An approach to assess stress in response to drive hunts using cortisol levels of wild boar (Sus scrofa)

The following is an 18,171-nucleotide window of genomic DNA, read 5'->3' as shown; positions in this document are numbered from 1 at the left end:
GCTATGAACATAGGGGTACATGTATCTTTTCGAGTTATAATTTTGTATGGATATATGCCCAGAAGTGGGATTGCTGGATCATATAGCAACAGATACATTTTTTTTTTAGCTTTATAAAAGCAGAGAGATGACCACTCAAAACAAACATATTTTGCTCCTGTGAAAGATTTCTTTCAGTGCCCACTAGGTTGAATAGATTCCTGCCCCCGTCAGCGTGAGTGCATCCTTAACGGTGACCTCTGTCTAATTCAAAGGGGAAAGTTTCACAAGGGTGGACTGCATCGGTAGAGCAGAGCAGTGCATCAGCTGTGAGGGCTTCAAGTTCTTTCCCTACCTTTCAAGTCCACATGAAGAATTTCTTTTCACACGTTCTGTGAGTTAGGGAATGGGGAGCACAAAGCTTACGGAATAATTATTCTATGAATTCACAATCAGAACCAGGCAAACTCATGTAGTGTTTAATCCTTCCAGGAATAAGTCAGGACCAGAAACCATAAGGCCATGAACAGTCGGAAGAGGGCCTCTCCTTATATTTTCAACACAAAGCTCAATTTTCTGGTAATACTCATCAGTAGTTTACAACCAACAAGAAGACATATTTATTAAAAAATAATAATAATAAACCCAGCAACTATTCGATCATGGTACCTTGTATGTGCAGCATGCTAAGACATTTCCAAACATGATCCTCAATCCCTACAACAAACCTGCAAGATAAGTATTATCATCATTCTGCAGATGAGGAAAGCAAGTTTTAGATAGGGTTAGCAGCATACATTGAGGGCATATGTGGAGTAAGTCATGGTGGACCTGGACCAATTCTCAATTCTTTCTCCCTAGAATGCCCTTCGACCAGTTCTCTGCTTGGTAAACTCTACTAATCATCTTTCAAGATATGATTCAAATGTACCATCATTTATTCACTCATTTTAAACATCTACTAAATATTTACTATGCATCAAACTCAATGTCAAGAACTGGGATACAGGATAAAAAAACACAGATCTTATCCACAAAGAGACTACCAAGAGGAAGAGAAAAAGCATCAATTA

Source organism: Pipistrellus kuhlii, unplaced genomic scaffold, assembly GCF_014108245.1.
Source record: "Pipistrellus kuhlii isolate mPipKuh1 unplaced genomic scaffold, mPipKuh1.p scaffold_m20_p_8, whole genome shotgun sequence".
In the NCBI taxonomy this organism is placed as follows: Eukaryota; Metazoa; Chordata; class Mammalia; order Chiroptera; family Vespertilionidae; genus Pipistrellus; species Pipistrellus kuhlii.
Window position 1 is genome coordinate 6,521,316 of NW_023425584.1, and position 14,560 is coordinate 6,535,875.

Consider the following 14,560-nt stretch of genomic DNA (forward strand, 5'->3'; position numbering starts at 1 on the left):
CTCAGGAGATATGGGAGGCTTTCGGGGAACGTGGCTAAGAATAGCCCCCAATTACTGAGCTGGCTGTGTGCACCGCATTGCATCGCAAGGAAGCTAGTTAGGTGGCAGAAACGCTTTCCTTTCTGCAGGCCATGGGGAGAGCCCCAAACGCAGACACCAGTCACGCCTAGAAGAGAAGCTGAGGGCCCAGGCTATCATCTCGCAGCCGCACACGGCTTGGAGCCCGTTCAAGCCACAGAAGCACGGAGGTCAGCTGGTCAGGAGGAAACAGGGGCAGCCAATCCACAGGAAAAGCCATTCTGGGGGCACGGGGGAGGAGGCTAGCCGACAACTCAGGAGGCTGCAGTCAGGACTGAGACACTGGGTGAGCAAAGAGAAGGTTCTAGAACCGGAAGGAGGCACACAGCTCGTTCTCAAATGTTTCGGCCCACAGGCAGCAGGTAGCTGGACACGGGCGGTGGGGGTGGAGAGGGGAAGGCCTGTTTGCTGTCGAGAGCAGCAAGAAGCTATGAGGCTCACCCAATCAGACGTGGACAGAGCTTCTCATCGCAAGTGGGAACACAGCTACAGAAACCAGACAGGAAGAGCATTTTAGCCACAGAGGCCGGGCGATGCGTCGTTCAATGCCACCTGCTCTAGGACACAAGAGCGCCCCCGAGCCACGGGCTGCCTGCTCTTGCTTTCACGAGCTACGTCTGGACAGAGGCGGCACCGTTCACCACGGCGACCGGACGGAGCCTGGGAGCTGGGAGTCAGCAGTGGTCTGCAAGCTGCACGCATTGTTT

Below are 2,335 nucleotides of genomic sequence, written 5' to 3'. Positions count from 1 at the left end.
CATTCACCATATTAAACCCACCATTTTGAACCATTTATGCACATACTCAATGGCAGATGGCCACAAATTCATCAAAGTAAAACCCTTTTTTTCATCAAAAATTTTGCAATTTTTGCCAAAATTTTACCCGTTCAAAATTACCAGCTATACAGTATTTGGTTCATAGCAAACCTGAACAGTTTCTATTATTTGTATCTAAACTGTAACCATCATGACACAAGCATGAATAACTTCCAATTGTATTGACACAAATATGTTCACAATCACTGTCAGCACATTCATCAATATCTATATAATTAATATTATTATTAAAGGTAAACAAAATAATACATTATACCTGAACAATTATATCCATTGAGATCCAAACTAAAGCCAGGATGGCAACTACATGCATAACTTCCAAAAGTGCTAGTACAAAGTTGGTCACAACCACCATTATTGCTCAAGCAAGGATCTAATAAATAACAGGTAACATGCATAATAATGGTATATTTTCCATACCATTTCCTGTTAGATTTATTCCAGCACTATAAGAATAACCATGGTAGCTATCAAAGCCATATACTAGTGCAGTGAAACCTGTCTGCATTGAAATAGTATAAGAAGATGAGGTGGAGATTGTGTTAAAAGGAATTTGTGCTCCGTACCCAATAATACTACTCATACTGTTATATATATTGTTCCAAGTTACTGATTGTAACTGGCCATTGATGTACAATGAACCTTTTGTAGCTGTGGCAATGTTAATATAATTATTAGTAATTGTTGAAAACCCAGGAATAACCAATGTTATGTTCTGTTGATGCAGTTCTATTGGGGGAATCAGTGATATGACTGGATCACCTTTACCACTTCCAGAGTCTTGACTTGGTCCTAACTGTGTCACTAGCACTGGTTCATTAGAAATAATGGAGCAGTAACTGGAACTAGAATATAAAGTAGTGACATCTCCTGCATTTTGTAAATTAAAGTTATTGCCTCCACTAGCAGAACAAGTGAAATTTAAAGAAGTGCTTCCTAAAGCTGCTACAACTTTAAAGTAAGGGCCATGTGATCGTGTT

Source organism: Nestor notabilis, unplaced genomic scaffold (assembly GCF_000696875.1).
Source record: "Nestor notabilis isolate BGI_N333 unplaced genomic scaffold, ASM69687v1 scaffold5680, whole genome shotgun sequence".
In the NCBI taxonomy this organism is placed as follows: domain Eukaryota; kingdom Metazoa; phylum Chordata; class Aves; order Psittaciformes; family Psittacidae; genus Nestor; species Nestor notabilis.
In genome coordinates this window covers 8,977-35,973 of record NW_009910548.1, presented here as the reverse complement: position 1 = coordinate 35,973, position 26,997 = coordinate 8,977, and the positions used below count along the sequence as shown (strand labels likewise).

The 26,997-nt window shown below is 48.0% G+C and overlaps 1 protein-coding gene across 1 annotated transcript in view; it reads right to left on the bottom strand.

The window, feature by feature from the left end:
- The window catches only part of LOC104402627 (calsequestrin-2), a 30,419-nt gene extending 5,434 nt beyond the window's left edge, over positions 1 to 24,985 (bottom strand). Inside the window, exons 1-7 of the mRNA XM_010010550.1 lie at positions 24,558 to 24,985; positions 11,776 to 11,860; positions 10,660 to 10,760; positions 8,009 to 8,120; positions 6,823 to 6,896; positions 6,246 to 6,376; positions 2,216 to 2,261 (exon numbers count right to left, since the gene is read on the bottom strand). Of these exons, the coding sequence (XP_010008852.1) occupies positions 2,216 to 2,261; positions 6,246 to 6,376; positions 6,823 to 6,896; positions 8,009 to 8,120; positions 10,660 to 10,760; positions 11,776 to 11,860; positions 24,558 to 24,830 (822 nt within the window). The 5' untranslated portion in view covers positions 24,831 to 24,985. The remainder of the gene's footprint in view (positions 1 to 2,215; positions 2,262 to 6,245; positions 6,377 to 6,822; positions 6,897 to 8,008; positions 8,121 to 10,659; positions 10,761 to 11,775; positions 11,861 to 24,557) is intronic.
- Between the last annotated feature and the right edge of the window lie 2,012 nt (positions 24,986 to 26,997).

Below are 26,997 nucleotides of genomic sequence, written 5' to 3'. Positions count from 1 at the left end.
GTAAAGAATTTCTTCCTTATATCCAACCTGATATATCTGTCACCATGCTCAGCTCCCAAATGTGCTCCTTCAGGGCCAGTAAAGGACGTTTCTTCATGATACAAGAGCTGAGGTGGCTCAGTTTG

Hunting can easily be linked to stress in wildlife. Drive hunts performed two to three times in one area during the respective hunting period, are thought to decrease the pressure hunting places on wildlife. Nevertheless, the expression of cortisol-one of the main mammalian stress hormones-is considered to have negative impacts on animals' well-being if expressed excessively, which may occur during some (especially repeated) hunting events. We explored the effect of drive hunts on cortisol levels in wild boar in Lower Saxony, Germany, compared these cortisol levels to reference values given by a similar study, and investigated the effect of age, sex, and pregnancy. Blood collected from wild boar shot on drive hunts was analysed using a radioimmunoassay. As expected, we observed elevated cortisol levels in all samples, however, we still found significant differences between age groups and sexes, as well as an influence of pregnancy on cortisol levels. The effect of drive hunts on cortisol levels appears to be weaker than predicted, while the effects of other variables, such as sex, are distinct. Only half of the evaluated samples showed explicitly increased cortisol levels and no significant differences were found between sampling months and locations. Group living animals and pregnant females showed significantly higher cortisol levels. The impact of hunting is measurable but is masked by natural effects such as pregnancy. Thus, we need more information on stress levels in game species.